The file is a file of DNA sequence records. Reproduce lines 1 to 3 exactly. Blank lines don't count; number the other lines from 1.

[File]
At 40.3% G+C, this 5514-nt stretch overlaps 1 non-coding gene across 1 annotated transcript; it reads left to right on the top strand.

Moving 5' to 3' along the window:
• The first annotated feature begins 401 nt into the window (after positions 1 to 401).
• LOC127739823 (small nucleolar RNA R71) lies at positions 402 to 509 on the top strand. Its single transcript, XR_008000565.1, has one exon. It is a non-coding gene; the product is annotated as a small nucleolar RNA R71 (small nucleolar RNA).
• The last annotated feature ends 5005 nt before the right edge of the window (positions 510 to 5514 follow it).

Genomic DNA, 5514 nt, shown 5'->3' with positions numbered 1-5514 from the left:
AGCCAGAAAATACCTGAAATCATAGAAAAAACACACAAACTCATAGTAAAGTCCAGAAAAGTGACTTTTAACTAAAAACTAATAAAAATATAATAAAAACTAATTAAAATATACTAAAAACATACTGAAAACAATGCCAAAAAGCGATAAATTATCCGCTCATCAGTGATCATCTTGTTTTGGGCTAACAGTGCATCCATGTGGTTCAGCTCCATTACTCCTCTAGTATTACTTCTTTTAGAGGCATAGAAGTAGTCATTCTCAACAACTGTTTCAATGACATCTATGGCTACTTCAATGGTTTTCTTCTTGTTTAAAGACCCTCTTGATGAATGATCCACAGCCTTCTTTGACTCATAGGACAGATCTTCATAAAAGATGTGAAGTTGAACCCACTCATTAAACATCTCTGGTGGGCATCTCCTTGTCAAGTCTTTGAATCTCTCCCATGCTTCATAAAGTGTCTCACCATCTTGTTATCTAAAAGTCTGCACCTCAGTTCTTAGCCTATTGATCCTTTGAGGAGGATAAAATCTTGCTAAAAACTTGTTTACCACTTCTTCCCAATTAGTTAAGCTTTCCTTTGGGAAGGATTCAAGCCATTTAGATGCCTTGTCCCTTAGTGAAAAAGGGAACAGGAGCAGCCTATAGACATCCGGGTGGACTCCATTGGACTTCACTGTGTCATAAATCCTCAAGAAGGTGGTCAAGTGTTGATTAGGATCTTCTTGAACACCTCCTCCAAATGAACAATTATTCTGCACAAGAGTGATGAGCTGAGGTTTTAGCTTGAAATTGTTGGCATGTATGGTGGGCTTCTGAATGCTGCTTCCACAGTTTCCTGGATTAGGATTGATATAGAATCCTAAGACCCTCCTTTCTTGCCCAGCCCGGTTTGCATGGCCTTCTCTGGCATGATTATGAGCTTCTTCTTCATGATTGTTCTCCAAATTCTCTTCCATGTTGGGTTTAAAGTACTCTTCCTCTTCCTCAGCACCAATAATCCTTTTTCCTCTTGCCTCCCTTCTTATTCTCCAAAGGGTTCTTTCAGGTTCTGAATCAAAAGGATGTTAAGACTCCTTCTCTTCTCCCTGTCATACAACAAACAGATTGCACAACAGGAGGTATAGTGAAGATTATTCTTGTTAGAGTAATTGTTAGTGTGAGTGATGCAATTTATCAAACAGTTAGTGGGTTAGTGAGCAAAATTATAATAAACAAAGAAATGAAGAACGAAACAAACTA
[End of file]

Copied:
At 40.3% G+C, this 5514-nt stretch overlaps 1 non-coding gene across 1 annotated transcript; it reads left to right on the top strand.

Moving 5' to 3' along the window:
• The first annotated feature begins 401 nt into the window (after positions 1 to 401).